The first section of the book asks what consciousness is. Humphrey’s answer is that, au fond, it is an illusion: “a magic show that you stage for yourself inside your own head” — on the basis of those looping loops that circle in our brains. I had some difficulties here. With an illusion like this, who needs consciousness? The subjective qualities of the “magic show” look as if they require about as much explanation as the experiences we thought we were having in the first place. Second, Humphrey rests his case partly on an analysis of a phrase that has been much used in discussion of consciousness since Thomas Nagel’s famous essay, “What is it like to be a bat?” Humphrey argues when we apply this phrase to our experience — saying that it is always “like something” to be conscious — we imply that our experience somehow gives us evidence of another world: “from the subject’s point of view, consciousness appears to be a gateway to a world of as-if entities”. Sometimes it probably does — but when I say that the air I breathe on this spring day is like champagne I seem to be saying something much simpler: there is something, not nothing, my experience is like — i.e. champagne — and that’s extremely welcome!
At the heart of the book, Humphrey asks what consciousness is for. He gives a delightfully unexpected, teleological, answer, finding its explanation in the “selective advantage” it confers, its contribution to our biological fitness. But whereas most recent theorists have sought to identify skills which are somehow honed by consciousness, Humphrey regards it as essentially “encouraging” rather than “enabling”: it evolved, he argues to make life worth living. He suggests that this evolutionary step occurred 300 million years ago, in the primitive reptiles who are our ancestors, allowing them to receive the evolutionary benefits of possessing a core self and relishing “the enchanted world” that only such a self can inhabit.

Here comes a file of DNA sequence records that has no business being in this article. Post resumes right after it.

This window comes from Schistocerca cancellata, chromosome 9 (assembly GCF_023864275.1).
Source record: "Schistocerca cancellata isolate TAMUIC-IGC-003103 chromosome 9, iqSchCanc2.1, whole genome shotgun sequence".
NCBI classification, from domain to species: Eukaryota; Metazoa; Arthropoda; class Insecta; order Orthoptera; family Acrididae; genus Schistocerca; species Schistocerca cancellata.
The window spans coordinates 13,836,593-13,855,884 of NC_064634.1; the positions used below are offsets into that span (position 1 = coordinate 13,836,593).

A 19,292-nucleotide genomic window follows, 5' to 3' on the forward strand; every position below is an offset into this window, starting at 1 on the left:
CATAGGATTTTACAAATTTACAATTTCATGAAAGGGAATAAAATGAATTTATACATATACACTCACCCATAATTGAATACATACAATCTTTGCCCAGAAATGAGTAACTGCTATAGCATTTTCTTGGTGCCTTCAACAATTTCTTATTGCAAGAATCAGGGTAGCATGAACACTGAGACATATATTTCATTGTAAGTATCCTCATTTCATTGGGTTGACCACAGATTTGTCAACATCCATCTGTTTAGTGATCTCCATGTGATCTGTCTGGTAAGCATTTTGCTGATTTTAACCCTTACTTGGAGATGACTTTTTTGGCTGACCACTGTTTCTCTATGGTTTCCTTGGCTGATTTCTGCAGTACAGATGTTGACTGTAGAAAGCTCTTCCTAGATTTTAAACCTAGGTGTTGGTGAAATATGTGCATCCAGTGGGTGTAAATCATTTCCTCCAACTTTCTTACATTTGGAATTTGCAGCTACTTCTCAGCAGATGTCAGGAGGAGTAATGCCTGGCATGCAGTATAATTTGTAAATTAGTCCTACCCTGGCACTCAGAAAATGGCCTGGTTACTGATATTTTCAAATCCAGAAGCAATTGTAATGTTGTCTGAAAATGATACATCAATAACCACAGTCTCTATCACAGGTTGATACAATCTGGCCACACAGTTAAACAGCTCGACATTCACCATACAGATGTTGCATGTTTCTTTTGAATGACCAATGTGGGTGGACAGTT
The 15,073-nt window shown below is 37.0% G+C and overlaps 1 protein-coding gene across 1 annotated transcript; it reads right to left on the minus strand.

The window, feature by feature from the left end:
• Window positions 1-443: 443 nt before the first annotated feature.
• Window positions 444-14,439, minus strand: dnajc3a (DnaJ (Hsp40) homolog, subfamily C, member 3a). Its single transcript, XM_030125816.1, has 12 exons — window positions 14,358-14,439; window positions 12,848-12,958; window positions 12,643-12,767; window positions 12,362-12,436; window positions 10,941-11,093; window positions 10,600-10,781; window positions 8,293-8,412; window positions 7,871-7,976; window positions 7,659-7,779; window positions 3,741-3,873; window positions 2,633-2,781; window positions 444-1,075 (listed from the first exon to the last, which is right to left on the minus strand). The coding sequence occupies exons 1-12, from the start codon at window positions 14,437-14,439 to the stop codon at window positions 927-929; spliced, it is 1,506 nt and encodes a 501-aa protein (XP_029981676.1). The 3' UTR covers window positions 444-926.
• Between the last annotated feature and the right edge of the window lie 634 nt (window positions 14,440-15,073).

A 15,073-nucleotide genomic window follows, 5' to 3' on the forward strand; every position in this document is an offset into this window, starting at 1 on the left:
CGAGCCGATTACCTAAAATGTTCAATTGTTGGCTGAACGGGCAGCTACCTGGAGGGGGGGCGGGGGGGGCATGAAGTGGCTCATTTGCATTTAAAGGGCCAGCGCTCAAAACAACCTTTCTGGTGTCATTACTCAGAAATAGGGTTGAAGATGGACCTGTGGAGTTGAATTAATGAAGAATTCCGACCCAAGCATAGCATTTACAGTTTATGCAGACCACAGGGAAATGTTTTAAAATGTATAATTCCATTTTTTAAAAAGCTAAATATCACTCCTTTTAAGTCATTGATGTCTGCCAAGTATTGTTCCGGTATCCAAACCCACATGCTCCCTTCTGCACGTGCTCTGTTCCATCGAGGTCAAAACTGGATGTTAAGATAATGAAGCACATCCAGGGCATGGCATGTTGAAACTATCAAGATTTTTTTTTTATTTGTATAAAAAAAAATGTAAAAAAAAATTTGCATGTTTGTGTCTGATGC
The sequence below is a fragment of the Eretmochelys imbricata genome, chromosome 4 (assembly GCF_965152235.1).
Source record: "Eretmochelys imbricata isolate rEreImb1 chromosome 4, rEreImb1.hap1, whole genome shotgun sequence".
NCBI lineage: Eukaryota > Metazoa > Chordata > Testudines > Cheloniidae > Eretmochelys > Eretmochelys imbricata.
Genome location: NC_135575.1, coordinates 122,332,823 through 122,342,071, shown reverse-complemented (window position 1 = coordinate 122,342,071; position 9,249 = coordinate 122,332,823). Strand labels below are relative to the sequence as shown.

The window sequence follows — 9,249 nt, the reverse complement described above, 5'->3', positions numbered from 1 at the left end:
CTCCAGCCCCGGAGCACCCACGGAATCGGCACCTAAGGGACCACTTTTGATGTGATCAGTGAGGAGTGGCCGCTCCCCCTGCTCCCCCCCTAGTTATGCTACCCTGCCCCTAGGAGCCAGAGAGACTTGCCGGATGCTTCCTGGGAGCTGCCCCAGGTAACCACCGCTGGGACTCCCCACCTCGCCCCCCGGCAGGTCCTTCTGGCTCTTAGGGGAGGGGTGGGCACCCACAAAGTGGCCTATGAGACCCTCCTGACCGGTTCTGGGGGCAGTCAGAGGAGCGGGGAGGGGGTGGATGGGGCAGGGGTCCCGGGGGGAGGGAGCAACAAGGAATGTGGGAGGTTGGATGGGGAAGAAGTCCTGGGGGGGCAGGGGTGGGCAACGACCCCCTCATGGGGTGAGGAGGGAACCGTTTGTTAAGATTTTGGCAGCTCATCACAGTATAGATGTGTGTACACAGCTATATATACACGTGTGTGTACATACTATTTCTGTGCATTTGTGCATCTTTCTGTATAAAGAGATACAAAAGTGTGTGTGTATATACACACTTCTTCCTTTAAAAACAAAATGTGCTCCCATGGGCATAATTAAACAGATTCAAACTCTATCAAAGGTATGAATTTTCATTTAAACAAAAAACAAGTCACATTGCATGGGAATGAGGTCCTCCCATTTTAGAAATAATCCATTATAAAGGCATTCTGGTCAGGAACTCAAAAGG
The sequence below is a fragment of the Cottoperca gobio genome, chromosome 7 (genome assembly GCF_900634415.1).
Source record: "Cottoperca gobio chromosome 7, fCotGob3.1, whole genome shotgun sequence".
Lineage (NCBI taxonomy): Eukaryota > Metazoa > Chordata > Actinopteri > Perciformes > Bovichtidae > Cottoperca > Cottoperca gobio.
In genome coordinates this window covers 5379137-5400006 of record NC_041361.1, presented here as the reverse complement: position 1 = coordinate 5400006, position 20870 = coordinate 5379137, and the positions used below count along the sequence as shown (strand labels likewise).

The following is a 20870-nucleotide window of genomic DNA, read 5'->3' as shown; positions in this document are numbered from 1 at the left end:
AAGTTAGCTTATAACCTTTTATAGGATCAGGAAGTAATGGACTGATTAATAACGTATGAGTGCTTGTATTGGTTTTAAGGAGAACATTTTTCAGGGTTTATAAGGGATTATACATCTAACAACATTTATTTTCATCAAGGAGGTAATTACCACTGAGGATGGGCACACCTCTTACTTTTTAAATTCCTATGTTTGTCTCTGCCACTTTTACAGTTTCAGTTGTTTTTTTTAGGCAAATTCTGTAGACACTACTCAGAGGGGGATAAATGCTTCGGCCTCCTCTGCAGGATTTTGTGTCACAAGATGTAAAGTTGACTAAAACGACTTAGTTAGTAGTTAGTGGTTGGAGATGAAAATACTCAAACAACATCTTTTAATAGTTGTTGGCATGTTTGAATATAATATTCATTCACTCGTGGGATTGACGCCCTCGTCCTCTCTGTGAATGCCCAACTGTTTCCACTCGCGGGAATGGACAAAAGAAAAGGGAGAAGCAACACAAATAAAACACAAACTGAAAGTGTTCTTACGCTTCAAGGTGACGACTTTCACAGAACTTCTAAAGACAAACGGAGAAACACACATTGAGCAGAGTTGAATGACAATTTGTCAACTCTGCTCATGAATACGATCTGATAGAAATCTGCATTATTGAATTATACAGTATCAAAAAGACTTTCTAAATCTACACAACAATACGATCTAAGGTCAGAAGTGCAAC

Over the course of evolution, most spectacularly in our species, the core self “that feels and does” gave rise to the extended one that “thinks, perceives, remembers, dreams, desires — a veritable factory […] whose product is a whole person with a life history”. This extended self, as we born dualists experience and conceive it, appears to have miraculous properties: inscrutable privacy, radical freedom, and the capacity to create the sensory world. Reflection on these properties, in the light of our agonising knowledge of the body’s inevitable death,  gives rise, in Humphrey’s view, to the concept of the soul — immaterial, autonomous, persistent, death-defying.
If consciousness evolved to make life worth living, its success is qualified: while there are surely times when we relish existence, human experience is rife with counter-examples. Humphrey would respond that consciousness succeeds in this respect just as well as it needs to: natural selection asks for nothing more, and indeed his explanation for the widespread belief in the soul turns on our fear of death. 
Humphrey’s proposed solution to the deep question of how our bodies and brains beget our minds is bound to meet with scepticism. He is right to focus on the notion of the soul, and to emphasise the degree to which we humans are “connoisseurs of consciousness”. If he fails to dispel the mystery of the mind entirely, it is partly because he succeeds so well in evoking it. Soul Dust is an Ode to Being. This may be the least we should expect, but few consciousness enthusiasts have succeeded so well.